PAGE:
The Green illusion


Norbert - the turf fox - Lischka, green illusion,

Norbert – the turf fox – Lischka. Click to enlarge

FineGolf is pleased to publish a third article in conjunction with greenkeeper and golf course consultant Norbert Lischka MG on the key subject of the colour of golf courses.

It was only a few years ago when the President of the USGA wrote about how we all love ‘brown’, reflecting the traditional colour of cool climate running-golf courses in the summer, emphasised by the need to conserve water.

While world temps in April dropped 0.5 degrees, Antarctica has a cooling trend and the extent of Arctic ice is back to its previous levels while being thicker,  and though 2017 has started quite dry, there has actually been no drought in GB&I for some time, releasing societal pressure to conserve water.

Nevertheless as Norbert says golf clubs need to plan their long term direction and the sustainable option for both inland and seaside courses is best.


The `Green Illusion´


Are you familiar with Augusta home of the US Masters, which for many players is the classic example of a perfectly manicured golf course?

Before the season starts at Easter, many northern European golfers dream after seeing ‘The Masters’ on television, of perfect, manicured greens, which is, unfortunately, far from reality. Augusta is closed for months immediately after The Masters to let the course recover from the stresses of its set-up.

Parkland stripes at Wentworth on what used to be in the 1960s a Harry Colt designed fast running heathland course.

To think that their own golf course may provide the same opportunities for so called `perfect playing conditions´, causes members to question how their course is being maintained. This situation can bring the greenkeeper into conflict with the membership. Because the golfers demand something from them that is unsustainable, and yes, unrealistic. If not resolved such differences can lead to serious conflict.

On most newly built courses, Agrostis / Festuca grasses (browntop bent/red fescues – called fine grasses that give firm and dappled coloured surfaces) are chosen for ecological, performance and economic reasons. Because the greenkeeper then tries to please the members by providing green, holding surfaces, annual meadow grass (Poa Annua) becomes the dominant grass species after a period of time. This grass is to be found on the greens of most of the golf courses worldwide and dictates that greenkeepers use an unsustainable, high input, high cost, chemicals based, maintenance programme, because this type of turf is not naturally resistant to disease nor drought.

The solution to this problem is clear: Any greenkeeper who wants green grass usually uses water, fertilizer and  chemicals in abundance. Now the responsible, straight-thinking greenkeeper faces a dilemma:

They pleased the members in the short term, but in the long term they let the wrong grasses strengthen. If they follow their conscience about sustainability and its ecological requirements, they will have to make a difficult decision regarding their approach to course management.

There is need for more information.  (FineGolf’s ‘Running-Golf Day’ in partnership with Notts GC at Hollinwell on Sept 4th is on attempt to provide it) If the greenkeeper does not change the way they manage their turf, the golfers will soon meet different conditions. Soft, green and slow putting surfaces make the game less attractive than firm and not so green surfaces. Such green surfaces will not be playable throughout the whole year.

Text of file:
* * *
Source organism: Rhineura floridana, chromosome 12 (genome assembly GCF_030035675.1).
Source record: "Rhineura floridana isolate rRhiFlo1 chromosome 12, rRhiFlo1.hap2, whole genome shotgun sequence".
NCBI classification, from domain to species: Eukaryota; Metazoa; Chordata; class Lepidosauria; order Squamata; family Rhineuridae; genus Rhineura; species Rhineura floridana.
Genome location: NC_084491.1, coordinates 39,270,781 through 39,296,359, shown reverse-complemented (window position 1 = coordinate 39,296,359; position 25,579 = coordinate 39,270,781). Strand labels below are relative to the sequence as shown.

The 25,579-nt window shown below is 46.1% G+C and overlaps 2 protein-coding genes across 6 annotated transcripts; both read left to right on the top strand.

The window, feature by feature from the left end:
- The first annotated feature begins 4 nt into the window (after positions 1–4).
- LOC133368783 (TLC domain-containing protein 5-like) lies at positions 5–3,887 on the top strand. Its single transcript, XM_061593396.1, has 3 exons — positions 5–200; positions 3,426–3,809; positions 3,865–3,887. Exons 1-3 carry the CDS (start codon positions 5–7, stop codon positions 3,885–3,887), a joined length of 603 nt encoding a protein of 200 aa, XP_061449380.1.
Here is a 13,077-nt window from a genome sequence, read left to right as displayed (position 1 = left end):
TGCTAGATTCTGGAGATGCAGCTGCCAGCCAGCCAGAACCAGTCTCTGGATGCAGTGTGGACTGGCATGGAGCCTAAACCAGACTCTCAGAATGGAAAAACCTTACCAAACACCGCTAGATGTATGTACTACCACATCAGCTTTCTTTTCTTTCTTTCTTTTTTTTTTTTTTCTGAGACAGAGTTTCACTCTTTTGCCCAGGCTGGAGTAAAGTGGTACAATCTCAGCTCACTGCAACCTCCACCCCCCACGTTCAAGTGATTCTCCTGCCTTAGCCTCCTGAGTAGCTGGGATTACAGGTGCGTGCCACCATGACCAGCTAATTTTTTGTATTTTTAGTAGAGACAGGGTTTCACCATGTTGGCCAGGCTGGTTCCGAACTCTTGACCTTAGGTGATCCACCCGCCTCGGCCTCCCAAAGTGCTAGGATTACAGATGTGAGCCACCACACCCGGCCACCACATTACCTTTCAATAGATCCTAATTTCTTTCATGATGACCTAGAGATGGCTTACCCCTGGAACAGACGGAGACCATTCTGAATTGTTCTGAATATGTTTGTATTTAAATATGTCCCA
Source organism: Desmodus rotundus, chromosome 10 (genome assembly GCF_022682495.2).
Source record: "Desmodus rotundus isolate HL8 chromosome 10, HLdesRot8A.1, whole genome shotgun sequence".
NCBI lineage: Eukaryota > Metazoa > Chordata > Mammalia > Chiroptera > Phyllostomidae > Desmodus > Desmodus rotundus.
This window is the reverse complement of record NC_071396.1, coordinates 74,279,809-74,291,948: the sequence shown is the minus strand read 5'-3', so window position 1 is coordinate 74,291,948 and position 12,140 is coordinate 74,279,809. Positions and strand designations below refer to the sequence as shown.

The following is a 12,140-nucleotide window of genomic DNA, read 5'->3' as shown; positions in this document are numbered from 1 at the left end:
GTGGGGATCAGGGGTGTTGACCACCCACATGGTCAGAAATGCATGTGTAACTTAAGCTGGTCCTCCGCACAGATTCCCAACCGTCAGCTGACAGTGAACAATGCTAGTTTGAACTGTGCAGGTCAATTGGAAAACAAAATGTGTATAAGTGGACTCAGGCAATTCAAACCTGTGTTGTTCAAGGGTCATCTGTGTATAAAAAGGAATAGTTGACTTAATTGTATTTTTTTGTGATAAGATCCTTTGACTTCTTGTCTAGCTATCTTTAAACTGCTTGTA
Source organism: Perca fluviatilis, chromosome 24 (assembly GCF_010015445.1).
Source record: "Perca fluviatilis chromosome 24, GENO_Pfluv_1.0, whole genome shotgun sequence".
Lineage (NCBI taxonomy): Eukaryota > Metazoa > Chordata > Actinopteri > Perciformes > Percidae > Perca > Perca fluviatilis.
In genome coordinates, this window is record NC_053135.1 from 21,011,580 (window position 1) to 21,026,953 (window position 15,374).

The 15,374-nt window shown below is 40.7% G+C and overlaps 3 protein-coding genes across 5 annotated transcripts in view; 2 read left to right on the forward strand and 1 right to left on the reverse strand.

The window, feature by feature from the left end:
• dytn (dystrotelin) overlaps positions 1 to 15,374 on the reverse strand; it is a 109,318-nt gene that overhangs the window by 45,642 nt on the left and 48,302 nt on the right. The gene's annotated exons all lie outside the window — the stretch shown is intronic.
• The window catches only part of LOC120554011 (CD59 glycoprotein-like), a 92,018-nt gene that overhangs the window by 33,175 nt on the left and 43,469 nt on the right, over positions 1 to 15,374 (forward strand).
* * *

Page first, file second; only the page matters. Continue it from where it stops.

The golfers wish for true, firm putting surfaces through the year is well known.

If the greenkeeper tries to fulfill the idea that a lush green putting surface is good, the quality of the green usually falls by the wayside. Certainly ‘green’ greens will never provide the faster putting speeds demanded these days, unless the greens are shaved ever lower, thereby stressing the grass further and creating the vicious cycle of the need for more water, fertilizer and chemicals to stop the grass from dying.

Disease ridden ‘weed’ Poa annua among clean ‘fine’ Browntop bent

The very shallow-rooted, spring-seeding annual meadow grass (Poa Annua) is susceptible to disease. It needs multiple chemical applications each year, just to protect this undesirable ‘weed’ grass from total failure.  In this situation many golf clubs have to deal with increased costs in addition to the necessary extra mechanical maintenance and the additional expense for fertilizer, water and chemicals.

All this is not in the interest of the members, committees and golf associations at home or abroad.

To break this vicious circle, it needs hard work, and targeted use of, for example hand watering. However, this is only possible by adequately staffed greenkeeping teams, but it is here that spending of money will be saved.

The question remains, what happens if the EU bans chemicals for golf courses, as the national authorities in Denmark already have done, with Holland moving that way? What also lies ahead are probably restrictions on water consumption.

To be realistic, the majority of our greenkeeping of Poa annua lacks the arguments that might resist this inevitable momentum towards sustainability.

The only logical consequence for this problem is for the Greenkeeper to go back to more traditional, austere, natural, ecological, conservationist and economic golf course maintenance.

For the golfer this results in a new color palette, a mix of green, yellow and brown colour rather than greened-up grass. It usually performs better, as well as being a healthy alternative putting surface to what the `Green Illusion´ offers.


This article was written by Norbert Lischka – The Turf Fox – in conjunction with FineGolf. – – 0049/177 3330356

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